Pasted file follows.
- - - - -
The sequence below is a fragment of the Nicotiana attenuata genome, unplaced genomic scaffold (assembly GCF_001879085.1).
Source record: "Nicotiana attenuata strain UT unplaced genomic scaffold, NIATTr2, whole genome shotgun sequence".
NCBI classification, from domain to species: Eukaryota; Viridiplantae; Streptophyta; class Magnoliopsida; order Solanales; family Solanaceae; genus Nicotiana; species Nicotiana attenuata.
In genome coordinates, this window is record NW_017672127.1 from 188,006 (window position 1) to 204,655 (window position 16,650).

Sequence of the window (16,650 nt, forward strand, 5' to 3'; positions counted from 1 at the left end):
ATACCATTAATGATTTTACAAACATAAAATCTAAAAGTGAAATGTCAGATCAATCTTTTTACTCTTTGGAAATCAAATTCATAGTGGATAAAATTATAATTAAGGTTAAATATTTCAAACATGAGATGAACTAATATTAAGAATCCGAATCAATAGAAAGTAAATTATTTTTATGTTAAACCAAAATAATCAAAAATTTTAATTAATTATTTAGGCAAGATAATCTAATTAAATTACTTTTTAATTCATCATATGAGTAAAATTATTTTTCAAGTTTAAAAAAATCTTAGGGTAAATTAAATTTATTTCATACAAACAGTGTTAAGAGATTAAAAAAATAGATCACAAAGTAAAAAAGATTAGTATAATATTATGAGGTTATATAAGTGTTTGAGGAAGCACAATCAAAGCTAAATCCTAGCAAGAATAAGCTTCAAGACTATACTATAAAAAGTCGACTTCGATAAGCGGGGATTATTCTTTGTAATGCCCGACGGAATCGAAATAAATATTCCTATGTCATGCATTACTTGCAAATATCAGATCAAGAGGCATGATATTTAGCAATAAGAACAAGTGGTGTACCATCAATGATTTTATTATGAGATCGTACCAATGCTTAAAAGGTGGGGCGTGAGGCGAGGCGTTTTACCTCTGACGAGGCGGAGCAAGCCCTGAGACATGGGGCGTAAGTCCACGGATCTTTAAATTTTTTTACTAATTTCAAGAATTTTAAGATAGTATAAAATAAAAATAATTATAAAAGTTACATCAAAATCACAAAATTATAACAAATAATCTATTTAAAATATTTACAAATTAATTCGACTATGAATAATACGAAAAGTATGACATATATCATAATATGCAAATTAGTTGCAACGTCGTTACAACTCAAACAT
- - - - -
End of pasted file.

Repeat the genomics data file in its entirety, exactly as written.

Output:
The sequence below is a fragment of the Nicotiana attenuata genome, unplaced genomic scaffold (assembly GCF_001879085.1).
Source record: "Nicotiana attenuata strain UT unplaced genomic scaffold, NIATTr2, whole genome shotgun sequence".
NCBI classification, from domain to species: Eukaryota; Viridiplantae; Streptophyta; class Magnoliopsida; order Solanales; family Solanaceae; genus Nicotiana; species Nicotiana attenuata.
In genome coordinates, this window is record NW_017672127.1 from 188,006 (window position 1) to 204,655 (window position 16,650).

Sequence of the window (16,650 nt, forward strand, 5' to 3'; positions counted from 1 at the left end):
ATACCATTAATGATTTTACAAACATAAAATCTAAAAGTGAAATGTCAGATCAATCTTTTTACTCTTTGGAAATCAAATTCATAGTGGATAAAATTATAATTAAGGTTAAATATTTCAAACATGAGATGAACTAATATTAAGAATCCGAATCAATAGAAAGTAAATTATTTTTATGTTAAACCAAAATAATCAAAAATTTTAATTAATTATTTAGGCAAGATAATCTAATTAAATTACTTTTTAATTCATCATATGAGTAAAATTATTTTTCAAGTTTAAAAAAATCTTAGGGTAAATTAAATTTATTTCATACAAACAGTGTTAAGAGATTAAAAAAATAGATCACAAAGTAAAAAAGATTAGTATAATATTATGAGGTTATATAAGTGTTTGAGGAAGCACAATCAAAGCTAAATCCTAGCAAGAATAAGCTTCAAGACTATACTATAAAAAGTCGACTTCGATAAGCGGGGATTATTCTTTGTAATGCCCGACGGAATCGAAATAAATATTCCTATGTCATGCATTACTTGCAAATATCAGATCAAGAGGCATGATATTTAGCAATAAGAACAAGTGGTGTACCATCAATGATTTTATTATGAGATCGTACCAATGCTTAAAAGGTGGGGCGTGAGGCGAGGCGTTTTACCTCTGACGAGGCGGAGCAAGCCCTGAGACATGGGGCGTAAGTCCACGGATCTTTAAATTTTTTTACTAATTTCAAGAATTTTAAGATAGTATAAAATAAAAATAATTATAAAAGTTACATCAAAATCACAAAATTATAACAAATAATCTATTTAAAATATTTACAAATTAATTCGACTATGAATAATACGAAAAGTATGACATATATCATAATATGCAAATTAGTTGCAACGTCGTTACAACTCAAACAT